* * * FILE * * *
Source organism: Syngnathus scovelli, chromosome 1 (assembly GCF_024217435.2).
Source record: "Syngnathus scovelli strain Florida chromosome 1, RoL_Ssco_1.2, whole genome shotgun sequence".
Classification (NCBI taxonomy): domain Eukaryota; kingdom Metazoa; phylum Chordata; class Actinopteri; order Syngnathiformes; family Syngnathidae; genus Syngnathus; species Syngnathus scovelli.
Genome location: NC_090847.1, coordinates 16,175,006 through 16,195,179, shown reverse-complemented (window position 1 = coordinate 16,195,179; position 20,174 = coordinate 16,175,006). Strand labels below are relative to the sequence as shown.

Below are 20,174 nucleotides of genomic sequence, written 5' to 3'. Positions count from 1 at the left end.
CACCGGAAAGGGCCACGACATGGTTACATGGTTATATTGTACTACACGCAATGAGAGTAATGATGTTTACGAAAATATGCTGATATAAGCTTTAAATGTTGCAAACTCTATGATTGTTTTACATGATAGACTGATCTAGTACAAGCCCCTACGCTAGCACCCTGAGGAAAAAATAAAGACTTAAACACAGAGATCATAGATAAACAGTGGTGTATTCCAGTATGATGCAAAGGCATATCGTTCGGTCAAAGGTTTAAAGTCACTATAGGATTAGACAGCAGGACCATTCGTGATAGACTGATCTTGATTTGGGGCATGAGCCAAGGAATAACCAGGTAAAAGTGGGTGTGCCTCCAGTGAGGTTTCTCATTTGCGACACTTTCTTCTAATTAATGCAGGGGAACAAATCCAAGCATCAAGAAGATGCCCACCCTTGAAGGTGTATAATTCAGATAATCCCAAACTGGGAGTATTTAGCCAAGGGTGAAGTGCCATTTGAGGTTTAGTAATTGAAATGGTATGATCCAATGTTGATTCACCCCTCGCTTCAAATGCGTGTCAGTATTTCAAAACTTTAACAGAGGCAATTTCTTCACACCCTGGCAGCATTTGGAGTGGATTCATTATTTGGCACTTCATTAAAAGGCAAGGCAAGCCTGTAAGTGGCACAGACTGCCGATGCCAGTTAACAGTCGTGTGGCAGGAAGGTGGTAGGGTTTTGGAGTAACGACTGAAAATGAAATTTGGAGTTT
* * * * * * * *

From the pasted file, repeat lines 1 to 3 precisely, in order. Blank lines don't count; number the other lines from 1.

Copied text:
Source organism: Syngnathus scovelli, chromosome 1 (assembly GCF_024217435.2).
Source record: "Syngnathus scovelli strain Florida chromosome 1, RoL_Ssco_1.2, whole genome shotgun sequence".
Classification (NCBI taxonomy): domain Eukaryota; kingdom Metazoa; phylum Chordata; class Actinopteri; order Syngnathiformes; family Syngnathidae; genus Syngnathus; species Syngnathus scovelli.